By Avi Landau
The Yasaka Shrine in Karima on a usual day. You can see the typical shrine entrance to a shrine- the TORII gate (a passageway to a sacred space that is always open) that distinguishes it from Buddhist temples. The rope and paper (shaped like lightning) also demarcate sacred space. Lighting represents contact between the deities and the earth- in fact the Japanese word for it: INAZUMA (稲妻) means the Bride of the Rice, as the lightning bolts are believed to bring the “life force” to the paddy fields.
In front of the same shrine on the day of its summer festival. Note the banners raised on the high poles to proclaim that the matsuri is “on” and the colorful lanterns (which have the names of sponsors written on them).
Struggling to get the hefty MIKOSHI (portable shrine) through the torii gate.
I pass the Yasaka Jinja Shrine in Tsukuba`s Karima neighborhood nearly every day. It lies along the old road that runs through Karima, a narrow fhoroughfare lined with grand old houses- in large walled and gated compounds, many with finely tended Japanese gardens.
The Yasaka shrine is not large or grand- it is a typical local shrine- but very often when I pass it I notice a worshiper or two, standing in front of the hall (and the coin box!) with hands together in prayer.
The unique feature of Karima`s Yasaka Shrine is this large stone marker from the late Edo Period – the engraving is said to be based on a inscription written by Hosokawa Akitsura (1833-1907) the lord of the Yatabe Domain- of which Karima used to be a part of.
Since this weekend is the shrine`s main festival: the Gion Matsuri (similar festival will be held in dozens of other neighborhoods in Tsukuba, as well, tommorow), I` d like to tell you what the shrine is like on a REGULAR DAY (KE NO HI) instead of a festive on (HAREH NO HI)- which might be the only time you visit it.
These colorful festive lanterns (with the names of sponsors written on them) are put up a few days before the festival day.
The MIKOSHI (portable shrine) being carried through the neighborhood on the evening of the summer festival
The Yasaka Shrine in Karima the pathway to the shrine is lined with stone lanterns and KOMA INU (Guardian dogs- actually mor like Guardian lions!) which are distinct from the fierce looking Nio gurdians that protect temples (though both KOMA INU and NIO represent AH and UN- the first and last syllables in Sanskrit with one open mouth and one closed.
On the day of the summer festival the worship hall is opened up and male parishioners relax inside (chatting and drinking- after having been ritually purified)
Shrines almost always have a basin for ritually cleansing the hands and mouth. Very often the faucet is rendered in a dragon motif- since dragons are closely connected with water in oriental culture.
On the day of the summer festival, many revellers draw their fortunes (OMIKUJI)- after reading of their fates on the small strips of paper, many tie them to the branches of trees or around railing within the shrine`s precincts. Interestingly, some Japanese people will tell you that they only tie bad fortunes at shrines and take good ones home with them- while others will tell you that they tie good fortunes- and there are yet those who tie any fortune they get to a branch or rail at the shrine at which the fortune was drawn.
While the chielf deity at any Yasaka Shine is SUSANOO NO MIKOTO, and the main power (GORYAKU) is believed to be preventing illness, there are other deities enshrined in smaller hall, or stones- this is a small ATAGO SHRINE- which is believed to help prevent fires.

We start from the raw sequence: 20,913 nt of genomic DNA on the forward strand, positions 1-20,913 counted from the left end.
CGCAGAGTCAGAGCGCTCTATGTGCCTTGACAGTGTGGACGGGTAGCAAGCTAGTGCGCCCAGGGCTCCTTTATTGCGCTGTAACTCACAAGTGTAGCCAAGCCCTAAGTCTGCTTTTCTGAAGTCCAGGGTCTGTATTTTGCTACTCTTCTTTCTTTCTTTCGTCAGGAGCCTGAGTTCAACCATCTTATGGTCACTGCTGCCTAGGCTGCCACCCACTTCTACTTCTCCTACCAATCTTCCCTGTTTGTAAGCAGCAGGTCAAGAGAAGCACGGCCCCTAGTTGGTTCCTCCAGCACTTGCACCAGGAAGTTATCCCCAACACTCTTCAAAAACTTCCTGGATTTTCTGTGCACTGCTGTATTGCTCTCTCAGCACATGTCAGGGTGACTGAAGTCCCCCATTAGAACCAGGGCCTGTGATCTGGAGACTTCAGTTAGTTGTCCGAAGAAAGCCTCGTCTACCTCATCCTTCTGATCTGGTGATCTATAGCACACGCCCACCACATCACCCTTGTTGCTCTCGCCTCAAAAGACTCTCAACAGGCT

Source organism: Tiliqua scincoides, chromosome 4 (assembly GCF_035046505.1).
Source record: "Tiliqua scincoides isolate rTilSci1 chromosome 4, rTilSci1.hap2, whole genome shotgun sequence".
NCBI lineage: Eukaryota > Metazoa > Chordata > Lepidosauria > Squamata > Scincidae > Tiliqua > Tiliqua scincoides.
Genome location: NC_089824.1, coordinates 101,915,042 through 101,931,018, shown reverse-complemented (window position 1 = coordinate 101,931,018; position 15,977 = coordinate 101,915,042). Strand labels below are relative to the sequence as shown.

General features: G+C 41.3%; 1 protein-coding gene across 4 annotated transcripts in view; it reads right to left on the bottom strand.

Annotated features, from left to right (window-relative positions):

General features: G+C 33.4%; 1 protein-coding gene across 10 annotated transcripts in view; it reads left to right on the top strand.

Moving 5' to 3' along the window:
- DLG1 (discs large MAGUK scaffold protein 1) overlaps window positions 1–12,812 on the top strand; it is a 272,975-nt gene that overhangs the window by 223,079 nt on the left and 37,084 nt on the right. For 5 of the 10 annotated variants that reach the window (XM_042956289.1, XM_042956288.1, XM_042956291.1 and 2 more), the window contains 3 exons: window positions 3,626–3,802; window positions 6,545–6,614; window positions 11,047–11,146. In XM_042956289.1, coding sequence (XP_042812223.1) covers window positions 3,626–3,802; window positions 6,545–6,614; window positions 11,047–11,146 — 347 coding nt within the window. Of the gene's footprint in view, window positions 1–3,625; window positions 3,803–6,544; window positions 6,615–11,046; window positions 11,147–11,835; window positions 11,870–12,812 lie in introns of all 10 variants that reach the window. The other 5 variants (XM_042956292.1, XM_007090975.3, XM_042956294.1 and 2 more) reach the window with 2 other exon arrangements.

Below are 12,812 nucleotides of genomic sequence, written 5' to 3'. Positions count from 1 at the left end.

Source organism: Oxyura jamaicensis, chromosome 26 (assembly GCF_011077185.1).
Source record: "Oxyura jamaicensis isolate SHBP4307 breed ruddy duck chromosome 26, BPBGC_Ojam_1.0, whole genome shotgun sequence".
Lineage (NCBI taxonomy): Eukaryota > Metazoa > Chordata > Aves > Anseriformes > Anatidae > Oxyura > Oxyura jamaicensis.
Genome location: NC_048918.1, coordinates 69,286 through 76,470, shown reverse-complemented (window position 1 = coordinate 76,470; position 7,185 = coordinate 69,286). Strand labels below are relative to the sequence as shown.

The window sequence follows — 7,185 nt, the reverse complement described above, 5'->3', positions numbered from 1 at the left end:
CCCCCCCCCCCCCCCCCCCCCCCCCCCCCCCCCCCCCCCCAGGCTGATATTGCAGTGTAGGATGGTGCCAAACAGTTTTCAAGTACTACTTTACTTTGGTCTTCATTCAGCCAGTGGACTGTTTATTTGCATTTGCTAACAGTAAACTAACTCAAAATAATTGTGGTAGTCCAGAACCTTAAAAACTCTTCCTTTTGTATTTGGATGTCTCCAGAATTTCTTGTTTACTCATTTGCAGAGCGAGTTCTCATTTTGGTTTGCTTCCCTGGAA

Behind the main hall are several smaller halls. This one is dedicated to Hachiman ( in fact the most popular deity in Japan- a god of victory).
A small Kashima Shrine- dedicated to another god of victory in battle. Kashima Shrines are the most common shrines in Tsukuba City and in past ages represented loyalty to the empire and the emperor
Another unique feature of Karima`s Yasaka Jinja is the presence of this Koshin-zuka.The stone carving is of Shomon Kongo, a deity who was believed to prevent small-pox (making a perfect match, in fact, for the deity of Yasaka- Susanoo-no Mikoto- who also prevent disease. These Koshin Tsuka can be found in almost every old neighborhood in Tsukuba (though usually not on the precincts of shrines) and in the Edo Period represented a popular and interesting custom- staying up all night every 90th day for an evening of prayer, story-telling, eating and drinking (it was believed that if one fell asleep on those nights, a worm that dwells within each and every one of us: the SANSHIN NO MUSHI – would rise up to heaven to report on that person`s sins- and thus shorten their lives.
A small Kumano Shrine behine the main halls.
Almost every village shrine or temple has a memorial to the war-dead like this one. The names of local boys who died as soldiers might be inscribed. Inside the shrines hall might be pictures of recruits gathered there to be blessed before being sent off.
The stone-marker a seen from behind. It reads: Susanoo-no Mikoto is enshrined here. According to shrine lore, however, the god of the Shimo-Kamo Shrine in Kyoto was first enshrined here in 1471 by a retainer of the Oda Family that ruled the Tsukuba area from the early 13th thriugh the late 16th centuries.
Children pulling a float (DASHI) along. On the float are the festival musicians and dancers.
Carrying the OMIKOSHI (portable shrine) through the neighborhood
Most of the neighborhood kids wear YUKATA on the evening of the festival
One of the many grand houses that line the road along which the procession moves. These two cartons at the gate of the compound will be used as chairs to view the festivities. Note the festive lantern- there is one at the gate of each UJIKO ( parishioner)
Looking spiffy on the evening of the summer festival